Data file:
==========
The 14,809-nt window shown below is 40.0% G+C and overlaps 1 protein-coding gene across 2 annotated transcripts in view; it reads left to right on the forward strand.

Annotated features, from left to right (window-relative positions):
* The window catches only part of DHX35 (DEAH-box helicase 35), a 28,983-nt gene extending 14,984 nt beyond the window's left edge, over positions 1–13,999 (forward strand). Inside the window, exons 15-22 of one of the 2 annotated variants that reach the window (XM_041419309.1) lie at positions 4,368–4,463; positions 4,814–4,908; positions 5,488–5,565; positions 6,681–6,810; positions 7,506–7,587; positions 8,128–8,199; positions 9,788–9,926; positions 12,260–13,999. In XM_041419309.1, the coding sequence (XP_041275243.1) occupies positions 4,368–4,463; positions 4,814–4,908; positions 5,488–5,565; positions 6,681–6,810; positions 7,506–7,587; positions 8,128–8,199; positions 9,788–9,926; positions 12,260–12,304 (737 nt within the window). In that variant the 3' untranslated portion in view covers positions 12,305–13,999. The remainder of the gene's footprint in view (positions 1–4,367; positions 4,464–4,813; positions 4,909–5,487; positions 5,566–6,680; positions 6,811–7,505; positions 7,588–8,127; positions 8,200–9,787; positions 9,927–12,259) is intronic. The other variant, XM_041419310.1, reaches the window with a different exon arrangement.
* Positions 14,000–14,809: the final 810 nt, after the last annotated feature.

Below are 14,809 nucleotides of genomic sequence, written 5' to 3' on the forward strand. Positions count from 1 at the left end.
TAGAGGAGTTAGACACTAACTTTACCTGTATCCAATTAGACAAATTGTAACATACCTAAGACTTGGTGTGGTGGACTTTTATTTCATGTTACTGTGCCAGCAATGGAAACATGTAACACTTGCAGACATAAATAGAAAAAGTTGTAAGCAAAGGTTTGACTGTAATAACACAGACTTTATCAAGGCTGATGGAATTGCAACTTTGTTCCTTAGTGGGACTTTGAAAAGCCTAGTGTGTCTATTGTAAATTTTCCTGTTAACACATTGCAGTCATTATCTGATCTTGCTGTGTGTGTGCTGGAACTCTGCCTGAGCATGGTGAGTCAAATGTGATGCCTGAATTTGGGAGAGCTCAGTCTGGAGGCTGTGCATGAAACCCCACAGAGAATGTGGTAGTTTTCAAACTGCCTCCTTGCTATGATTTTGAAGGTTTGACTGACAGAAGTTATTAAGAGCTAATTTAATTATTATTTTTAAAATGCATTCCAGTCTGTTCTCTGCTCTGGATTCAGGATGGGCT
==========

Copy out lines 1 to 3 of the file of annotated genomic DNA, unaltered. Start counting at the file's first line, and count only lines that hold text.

The 14,809-nt window shown below is 40.0% G+C and overlaps 1 protein-coding gene across 2 annotated transcripts in view; it reads left to right on the forward strand.

Annotated features, from left to right (window-relative positions):
* The window catches only part of DHX35 (DEAH-box helicase 35), a 28,983-nt gene extending 14,984 nt beyond the window's left edge, over positions 1–13,999 (forward strand). Inside the window, exons 15-22 of one of the 2 annotated variants that reach the window (XM_041419309.1) lie at positions 4,368–4,463; positions 4,814–4,908; positions 5,488–5,565; positions 6,681–6,810; positions 7,506–7,587; positions 8,128–8,199; positions 9,788–9,926; positions 12,260–13,999. In XM_041419309.1, the coding sequence (XP_041275243.1) occupies positions 4,368–4,463; positions 4,814–4,908; positions 5,488–5,565; positions 6,681–6,810; positions 7,506–7,587; positions 8,128–8,199; positions 9,788–9,926; positions 12,260–12,304 (737 nt within the window). In that variant the 3' untranslated portion in view covers positions 12,305–13,999. The remainder of the gene's footprint in view (positions 1–4,367; positions 4,464–4,813; positions 4,909–5,487; positions 5,566–6,680; positions 6,811–7,505; positions 7,588–8,127; positions 8,200–9,787; positions 9,927–12,259) is intronic. The other variant, XM_041419310.1, reaches the window with a different exon arrangement.